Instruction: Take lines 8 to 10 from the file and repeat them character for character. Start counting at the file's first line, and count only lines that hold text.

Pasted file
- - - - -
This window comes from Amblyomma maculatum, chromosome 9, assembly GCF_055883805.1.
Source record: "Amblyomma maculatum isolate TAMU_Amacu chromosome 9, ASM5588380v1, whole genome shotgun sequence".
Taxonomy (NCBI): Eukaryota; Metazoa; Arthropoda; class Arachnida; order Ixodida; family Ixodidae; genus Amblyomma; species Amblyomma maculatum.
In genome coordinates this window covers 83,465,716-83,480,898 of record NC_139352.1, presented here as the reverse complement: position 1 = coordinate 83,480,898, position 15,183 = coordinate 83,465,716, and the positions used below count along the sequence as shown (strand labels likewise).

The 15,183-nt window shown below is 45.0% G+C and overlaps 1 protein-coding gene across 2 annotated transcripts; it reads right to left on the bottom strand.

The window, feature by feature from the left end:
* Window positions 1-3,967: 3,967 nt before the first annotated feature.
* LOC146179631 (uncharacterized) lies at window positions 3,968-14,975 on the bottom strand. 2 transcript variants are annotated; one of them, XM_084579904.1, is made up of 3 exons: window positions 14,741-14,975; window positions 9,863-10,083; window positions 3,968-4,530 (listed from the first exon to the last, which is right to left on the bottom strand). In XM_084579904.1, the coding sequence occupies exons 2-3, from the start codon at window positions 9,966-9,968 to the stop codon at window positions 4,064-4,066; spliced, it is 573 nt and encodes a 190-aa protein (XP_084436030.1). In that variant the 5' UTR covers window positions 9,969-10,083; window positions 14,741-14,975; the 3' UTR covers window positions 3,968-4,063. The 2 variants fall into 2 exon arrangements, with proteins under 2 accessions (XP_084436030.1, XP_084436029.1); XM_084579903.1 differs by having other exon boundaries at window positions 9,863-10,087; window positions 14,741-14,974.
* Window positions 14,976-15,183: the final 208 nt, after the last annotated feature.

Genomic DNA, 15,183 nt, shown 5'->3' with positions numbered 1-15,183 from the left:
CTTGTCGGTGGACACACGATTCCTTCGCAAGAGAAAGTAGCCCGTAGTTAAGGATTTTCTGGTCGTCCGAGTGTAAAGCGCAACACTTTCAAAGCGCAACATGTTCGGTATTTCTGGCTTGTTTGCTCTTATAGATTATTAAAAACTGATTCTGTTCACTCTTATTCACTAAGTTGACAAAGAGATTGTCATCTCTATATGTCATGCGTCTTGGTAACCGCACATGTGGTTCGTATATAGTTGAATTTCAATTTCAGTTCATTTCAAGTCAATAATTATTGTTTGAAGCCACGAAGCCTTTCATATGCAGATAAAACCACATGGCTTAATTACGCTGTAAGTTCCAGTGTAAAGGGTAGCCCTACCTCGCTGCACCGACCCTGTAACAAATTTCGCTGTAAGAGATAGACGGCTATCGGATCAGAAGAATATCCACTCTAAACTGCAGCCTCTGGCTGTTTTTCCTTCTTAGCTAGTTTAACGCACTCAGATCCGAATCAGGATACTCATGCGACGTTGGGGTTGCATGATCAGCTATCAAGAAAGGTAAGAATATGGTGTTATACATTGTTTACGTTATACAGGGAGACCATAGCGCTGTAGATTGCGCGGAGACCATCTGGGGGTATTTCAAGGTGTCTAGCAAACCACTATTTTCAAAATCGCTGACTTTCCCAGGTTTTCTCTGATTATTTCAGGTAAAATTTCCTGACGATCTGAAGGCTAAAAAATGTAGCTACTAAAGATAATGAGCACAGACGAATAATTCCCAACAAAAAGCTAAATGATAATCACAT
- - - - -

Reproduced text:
* LOC146179631 (uncharacterized) lies at window positions 3,968-14,975 on the bottom strand. 2 transcript variants are annotated; one of them, XM_084579904.1, is made up of 3 exons: window positions 14,741-14,975; window positions 9,863-10,083; window positions 3,968-4,530 (listed from the first exon to the last, which is right to left on the bottom strand). In XM_084579904.1, the coding sequence occupies exons 2-3, from the start codon at window positions 9,966-9,968 to the stop codon at window positions 4,064-4,066; spliced, it is 573 nt and encodes a 190-aa protein (XP_084436030.1). In that variant the 5' UTR covers window positions 9,969-10,083; window positions 14,741-14,975; the 3' UTR covers window positions 3,968-4,063. The 2 variants fall into 2 exon arrangements, with proteins under 2 accessions (XP_084436030.1, XP_084436029.1); XM_084579903.1 differs by having other exon boundaries at window positions 9,863-10,087; window positions 14,741-14,974.
* Window positions 14,976-15,183: the final 208 nt, after the last annotated feature.

Genomic DNA, 15,183 nt, shown 5'->3' with positions numbered 1-15,183 from the left: